Kurayami Monogatari

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lela – Hadaka no Tsuki March 23, 2011

Filed under: lela — solarblade @ 5:19 pm

Track Listing

  1. Freedom
  2. Hadaka no Tsuki
  3. Hikari
  4. Mune no Oku
  5. Suki Touru Kaze
  6. Tenshi no Koe (darkwave version)
  7. Koe
  8. Hadaka no Tsuki (dub step mix)

1. Freedom

Opening with a weird mix of acoustic guitar and flute, lela’s first song Freedom does a good job showing us what lela is all about and her voice sounds quite nice and sort of unique.  It reminds of Dido’s vocals but in Japanese for some reason.  I think Freedom is a good track and it kind of does put the thought that the mini-album was going to be light.

2. Hadaka no Tsuki

Our next track is of course the title track and I was surprised to hear what I would like to believe is bagpipes in the song!  It’s still pretty much light otherwise and gives lela more space for her vocals more than in “Freedom”.  Her voice sounds pretty much more radiant as well given this kind of hopeful feel to this track.  It’s different and I kind of liked it.

3. Hikari

As weird as the opening to Hikari was, it’s fitting for such an abstract artist to be honest.  I also felt the change in tones for this song, her voice sounds a bit more higher in pitch but not too much, just enough to be noticeable.  It’s still abstract as a song, but this song doesn’t truly do much for me and I kind of pass it up.

4. Mune no Oku

They just keep coming huh?  This track does seem to bring the tempo up a little bit, but I noticed lela’s ehtereal vocals a lot more than the music this time around and I kind of get lulled into her soothing vocals and light arrangement.  It’s a pretty song and just is so heavenly of a song to be honest.  Sweetness!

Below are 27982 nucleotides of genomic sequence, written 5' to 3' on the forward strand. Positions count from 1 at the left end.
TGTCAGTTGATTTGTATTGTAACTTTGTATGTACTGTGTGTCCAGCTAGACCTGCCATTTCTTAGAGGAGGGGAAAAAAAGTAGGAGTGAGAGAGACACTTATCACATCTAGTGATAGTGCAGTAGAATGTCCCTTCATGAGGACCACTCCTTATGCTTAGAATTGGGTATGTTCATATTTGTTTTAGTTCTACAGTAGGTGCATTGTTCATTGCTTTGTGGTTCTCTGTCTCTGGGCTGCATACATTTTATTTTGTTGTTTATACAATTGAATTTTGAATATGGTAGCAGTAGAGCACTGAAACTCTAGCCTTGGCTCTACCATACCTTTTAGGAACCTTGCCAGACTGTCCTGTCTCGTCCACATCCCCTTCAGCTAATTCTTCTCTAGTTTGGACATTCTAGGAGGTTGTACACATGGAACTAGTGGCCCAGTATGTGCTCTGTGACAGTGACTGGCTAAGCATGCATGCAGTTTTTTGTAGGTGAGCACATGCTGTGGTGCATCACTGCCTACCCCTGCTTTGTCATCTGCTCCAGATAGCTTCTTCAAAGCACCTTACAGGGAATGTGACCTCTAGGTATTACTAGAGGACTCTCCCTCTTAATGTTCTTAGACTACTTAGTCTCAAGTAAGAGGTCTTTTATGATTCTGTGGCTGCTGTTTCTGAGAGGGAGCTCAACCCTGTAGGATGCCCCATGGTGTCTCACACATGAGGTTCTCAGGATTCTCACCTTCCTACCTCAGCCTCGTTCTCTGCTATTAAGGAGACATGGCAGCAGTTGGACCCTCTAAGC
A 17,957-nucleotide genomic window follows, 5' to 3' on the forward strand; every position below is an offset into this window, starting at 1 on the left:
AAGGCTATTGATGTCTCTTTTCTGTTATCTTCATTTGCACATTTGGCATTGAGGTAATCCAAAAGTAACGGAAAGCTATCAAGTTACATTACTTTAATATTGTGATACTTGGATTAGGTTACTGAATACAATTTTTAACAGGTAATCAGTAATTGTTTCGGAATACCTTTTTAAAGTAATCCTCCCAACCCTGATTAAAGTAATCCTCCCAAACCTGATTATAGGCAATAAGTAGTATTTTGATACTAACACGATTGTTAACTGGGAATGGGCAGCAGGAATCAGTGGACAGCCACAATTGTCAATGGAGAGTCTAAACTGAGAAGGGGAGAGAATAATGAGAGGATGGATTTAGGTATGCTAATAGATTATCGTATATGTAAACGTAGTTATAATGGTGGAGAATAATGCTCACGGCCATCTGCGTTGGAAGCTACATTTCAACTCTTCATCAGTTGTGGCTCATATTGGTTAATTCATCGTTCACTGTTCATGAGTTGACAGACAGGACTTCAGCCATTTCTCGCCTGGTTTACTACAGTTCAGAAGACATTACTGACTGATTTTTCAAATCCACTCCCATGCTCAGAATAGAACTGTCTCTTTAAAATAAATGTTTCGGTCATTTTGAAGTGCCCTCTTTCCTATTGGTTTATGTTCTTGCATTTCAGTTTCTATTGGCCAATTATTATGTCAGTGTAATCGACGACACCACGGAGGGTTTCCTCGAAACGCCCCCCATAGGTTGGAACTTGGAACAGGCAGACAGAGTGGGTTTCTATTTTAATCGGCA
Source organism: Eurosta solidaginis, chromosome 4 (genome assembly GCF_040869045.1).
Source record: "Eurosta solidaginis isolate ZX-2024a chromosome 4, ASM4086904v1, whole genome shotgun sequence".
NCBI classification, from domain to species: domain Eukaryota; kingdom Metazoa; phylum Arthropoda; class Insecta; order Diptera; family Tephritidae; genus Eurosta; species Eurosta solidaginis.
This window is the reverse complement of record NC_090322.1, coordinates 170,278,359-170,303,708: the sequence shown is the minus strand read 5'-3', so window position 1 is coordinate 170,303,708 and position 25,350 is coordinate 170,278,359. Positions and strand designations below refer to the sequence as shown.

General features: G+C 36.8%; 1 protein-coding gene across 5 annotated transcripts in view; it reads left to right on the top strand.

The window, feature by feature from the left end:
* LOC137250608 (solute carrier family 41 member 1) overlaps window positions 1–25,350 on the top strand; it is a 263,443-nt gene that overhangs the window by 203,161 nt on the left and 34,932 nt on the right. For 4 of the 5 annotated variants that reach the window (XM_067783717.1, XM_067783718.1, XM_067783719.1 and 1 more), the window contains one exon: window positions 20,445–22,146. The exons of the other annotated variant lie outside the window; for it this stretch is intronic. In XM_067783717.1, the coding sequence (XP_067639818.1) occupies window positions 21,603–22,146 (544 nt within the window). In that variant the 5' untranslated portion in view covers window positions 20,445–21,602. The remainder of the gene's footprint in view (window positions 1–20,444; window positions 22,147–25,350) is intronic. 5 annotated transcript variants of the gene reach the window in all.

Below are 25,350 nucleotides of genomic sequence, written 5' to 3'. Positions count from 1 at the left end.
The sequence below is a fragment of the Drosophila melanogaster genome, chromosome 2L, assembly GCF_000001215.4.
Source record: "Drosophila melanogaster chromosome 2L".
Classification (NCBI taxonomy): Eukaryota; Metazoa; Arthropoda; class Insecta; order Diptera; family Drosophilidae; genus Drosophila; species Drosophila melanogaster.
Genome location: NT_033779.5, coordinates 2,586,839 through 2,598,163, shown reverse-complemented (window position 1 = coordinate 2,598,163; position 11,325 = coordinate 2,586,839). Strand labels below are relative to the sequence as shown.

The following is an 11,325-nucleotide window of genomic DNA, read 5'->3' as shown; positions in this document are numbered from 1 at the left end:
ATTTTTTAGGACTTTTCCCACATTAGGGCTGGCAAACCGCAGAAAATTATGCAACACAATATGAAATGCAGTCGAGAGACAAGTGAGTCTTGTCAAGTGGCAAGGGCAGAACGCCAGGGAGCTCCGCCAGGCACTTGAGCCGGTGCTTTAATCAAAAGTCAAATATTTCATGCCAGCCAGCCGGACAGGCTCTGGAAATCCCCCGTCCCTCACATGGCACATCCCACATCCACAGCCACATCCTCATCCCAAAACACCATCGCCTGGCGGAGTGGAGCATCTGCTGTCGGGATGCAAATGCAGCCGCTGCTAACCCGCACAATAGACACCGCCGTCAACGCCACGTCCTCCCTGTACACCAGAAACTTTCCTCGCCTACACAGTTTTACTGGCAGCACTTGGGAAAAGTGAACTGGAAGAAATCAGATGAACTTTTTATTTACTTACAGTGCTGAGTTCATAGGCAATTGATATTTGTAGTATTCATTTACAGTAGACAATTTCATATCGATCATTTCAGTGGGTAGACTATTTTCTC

5. Suki Touru Kaze

5th song in and we get into something a little more interesting yet keeping this Irish-feel.  The use of synths in the song surprised since she used natural instrumentals in the previous four tracks.  lela’s vocals feel even more ethereal than back in “Mune no Oku”.  It’s a really nice song overall and relaxes me at least quite a bit.

6. Tenshi no Koe (darkwave version)

Whenever I think of darkwave, I immediately think of Aural Vampire’s music which has a lot of oomph…though I’m not sure what the producers were thinking because it doesn’t really sound darkwave…it’s more like rock…basic.  BTW, I wonder what the original Tenshi no Koe sounds like because this kind of feels quite awkward.  It’s just lela’s vocals really don’t mesh well with the guitar-based track. 

7. Koe

As the final new track, Koe, like “Hikari” is pretty quiet of a song and it kind of loses in the long run since the arrangement is pretty vacant and left poor lela to carry the song on her shoulders.  I got really bored of the song very quickly let’s just say.

8. Hadaka no Tsuki (dub step mix)

Closing the mini-album out is a remix of the title track and boy it’s a remix.  I mean I wasn’t fully expecting a remix to happen and it’s strange that there’s a lot of synths and some of the original arrangement is sprinkled on (like the bagpipes).  It’s an interesting take of the song and I like it a little bit, but I still prefer the original more.  Also I thought the remix was going to on for the whole 8+ minutes, but the remix ends at 4:30. 

After a lengthy bout of silence, we get an unnamed hidden track and it carries the synths and smooth sound for a good portion.  lela seems to just be ad-libbing.  To me it’s kind of unnecessary and just made the closing to the album a bit boring. 

I think lela’s debut mini was quite an interesting one.  Her voice oddly reminds me of another artist I review, RURUTIA’s and they both have this kind of airy and open kind of sound that makes their music stand out.  However, lela’s arrangements kind of do get a bit one-dimensional places and sound yawn-infusing but it’s not a bad debut TBH.

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